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King Charles will be formally proclaimed king in a televised ceremony on Saturday

King Charles automatically became the British monarch upon his mother's death but to make it official, he will have to be formally proclaimed by the Accession Council.

King Charles III will officially be proclaimed monarch in a ceremony this Saturday following the death of Queen Elizabeth II.

Charles’s ascension to the throne became automatic upon the death of his mother on Sept. 8, but as of Friday, his new role remains to be officiated. His status as the sovereign will be signed and sealed during a ceremony at St. James’s Palace in London this Saturday.

Here’s what we know will happen at the ceremony and its various procedures.

According to a post about the ascension procedure on The Royal Household’s official website, the process will start with an Accession Council meeting at St. James’s Palace. At first, the Accession Council will meet without King Charles present. There, they will announce the death of Queen Elizabeth II and discuss specific orders related to the proclamation. The counselors will be made up of high-ranking civil servants, Privy Counsellors, the Lord Mayor and High Sheriffs of the City of London, Great Officers of State, and Realm High Commissioners.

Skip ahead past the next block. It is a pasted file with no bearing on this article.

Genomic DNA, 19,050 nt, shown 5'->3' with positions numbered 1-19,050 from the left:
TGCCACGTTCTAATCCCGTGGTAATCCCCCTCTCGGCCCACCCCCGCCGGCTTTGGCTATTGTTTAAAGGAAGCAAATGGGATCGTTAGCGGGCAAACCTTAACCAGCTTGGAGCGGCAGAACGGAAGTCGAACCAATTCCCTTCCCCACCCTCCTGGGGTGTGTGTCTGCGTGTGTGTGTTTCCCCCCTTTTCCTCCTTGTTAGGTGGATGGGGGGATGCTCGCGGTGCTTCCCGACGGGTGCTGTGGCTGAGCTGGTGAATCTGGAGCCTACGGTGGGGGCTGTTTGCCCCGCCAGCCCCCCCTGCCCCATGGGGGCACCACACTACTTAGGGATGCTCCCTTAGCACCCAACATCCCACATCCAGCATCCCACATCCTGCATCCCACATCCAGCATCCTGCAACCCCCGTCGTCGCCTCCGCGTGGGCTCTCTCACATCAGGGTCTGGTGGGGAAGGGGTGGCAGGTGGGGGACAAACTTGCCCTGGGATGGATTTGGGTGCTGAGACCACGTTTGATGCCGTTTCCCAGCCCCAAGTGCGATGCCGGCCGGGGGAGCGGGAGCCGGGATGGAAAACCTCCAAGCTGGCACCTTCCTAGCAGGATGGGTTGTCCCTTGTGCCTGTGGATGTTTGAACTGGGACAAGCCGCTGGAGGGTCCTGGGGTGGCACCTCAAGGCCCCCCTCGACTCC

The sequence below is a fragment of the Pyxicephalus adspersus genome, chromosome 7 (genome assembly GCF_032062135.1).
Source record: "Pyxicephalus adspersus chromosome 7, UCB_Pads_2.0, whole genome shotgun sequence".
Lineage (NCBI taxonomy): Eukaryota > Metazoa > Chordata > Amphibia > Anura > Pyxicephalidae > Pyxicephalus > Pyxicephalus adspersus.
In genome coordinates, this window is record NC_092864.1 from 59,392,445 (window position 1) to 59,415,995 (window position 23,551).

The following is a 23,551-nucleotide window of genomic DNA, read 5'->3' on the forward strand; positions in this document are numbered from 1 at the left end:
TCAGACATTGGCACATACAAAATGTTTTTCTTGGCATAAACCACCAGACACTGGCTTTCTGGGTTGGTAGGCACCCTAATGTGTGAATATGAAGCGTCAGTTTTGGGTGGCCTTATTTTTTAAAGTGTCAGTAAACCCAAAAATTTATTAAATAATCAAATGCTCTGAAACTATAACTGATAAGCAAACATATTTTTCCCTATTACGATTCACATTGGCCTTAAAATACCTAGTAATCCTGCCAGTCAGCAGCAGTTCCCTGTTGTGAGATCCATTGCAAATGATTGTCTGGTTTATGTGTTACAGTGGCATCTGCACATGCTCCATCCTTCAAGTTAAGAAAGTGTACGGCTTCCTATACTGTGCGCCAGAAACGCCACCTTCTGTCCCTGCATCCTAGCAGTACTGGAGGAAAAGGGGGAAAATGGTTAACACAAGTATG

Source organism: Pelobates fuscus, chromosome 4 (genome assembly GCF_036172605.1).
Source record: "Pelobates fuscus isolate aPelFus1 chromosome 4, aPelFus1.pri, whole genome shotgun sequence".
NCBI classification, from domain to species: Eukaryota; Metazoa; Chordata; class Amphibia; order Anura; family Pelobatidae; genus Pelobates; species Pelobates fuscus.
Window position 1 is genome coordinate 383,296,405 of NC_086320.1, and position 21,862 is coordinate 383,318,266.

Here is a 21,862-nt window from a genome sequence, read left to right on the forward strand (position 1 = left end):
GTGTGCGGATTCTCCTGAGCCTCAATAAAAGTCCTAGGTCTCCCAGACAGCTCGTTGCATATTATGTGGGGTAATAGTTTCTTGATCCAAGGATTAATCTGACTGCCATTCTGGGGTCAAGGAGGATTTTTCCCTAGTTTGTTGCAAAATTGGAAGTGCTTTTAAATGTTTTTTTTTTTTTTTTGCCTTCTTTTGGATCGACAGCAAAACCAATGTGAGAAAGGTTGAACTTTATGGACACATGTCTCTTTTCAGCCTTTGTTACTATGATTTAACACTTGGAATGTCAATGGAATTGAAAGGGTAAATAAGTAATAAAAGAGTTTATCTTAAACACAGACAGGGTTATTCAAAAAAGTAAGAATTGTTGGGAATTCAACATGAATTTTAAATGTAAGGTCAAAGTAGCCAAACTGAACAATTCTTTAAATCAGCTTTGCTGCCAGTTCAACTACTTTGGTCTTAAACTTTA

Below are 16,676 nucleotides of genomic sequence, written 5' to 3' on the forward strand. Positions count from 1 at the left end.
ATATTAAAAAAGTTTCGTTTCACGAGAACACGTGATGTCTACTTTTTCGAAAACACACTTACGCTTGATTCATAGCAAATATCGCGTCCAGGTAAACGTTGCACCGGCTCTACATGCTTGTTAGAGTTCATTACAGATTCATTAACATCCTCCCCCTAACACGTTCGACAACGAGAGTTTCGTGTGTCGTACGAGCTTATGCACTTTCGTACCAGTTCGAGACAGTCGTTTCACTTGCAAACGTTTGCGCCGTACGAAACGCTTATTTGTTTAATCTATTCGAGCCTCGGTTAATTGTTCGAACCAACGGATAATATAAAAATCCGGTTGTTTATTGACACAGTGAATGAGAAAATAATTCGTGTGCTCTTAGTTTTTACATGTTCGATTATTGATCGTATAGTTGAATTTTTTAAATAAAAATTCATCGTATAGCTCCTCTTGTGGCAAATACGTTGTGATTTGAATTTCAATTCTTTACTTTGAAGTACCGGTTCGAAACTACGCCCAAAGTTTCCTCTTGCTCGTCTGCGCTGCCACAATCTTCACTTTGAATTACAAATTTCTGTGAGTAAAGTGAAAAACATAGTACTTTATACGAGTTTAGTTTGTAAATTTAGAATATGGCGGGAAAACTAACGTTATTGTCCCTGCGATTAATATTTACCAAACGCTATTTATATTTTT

Once the council has formally declared King Charles as the British monarch, they will meet with the new king.

King Charles will then be proclaimed the official monarch of the United Kingdom. Soon after, he will read a declaration and make the Oath of Accession to sustain the Church of Scotland, which will include a promise to “maintain and preserve the Protestant Religion and Presbyterian Church Government.”

At this time, for the first time in history, the king’s speech will be televised to the world.

At 11 a.m. London time, the first of various proclamations declaring King Charles the official monarch will be read from the balcony at St. James’s Palace.

Sky News reported that as the proclamation is read, a 41-gun salute will be fired by The King’s Troop Royal Horse Artillery in Hyde Park.

The outlet reported several other proclamations will be read around the United Kingdom. The second one will be read at the Royal Exchange in London and then later in Scotland, Northern Ireland and Wales.

Saturday’s event is known as Accession Day and is not a coronation. A coronation event, which is much more celebratory, will likely come months after the queen’s death.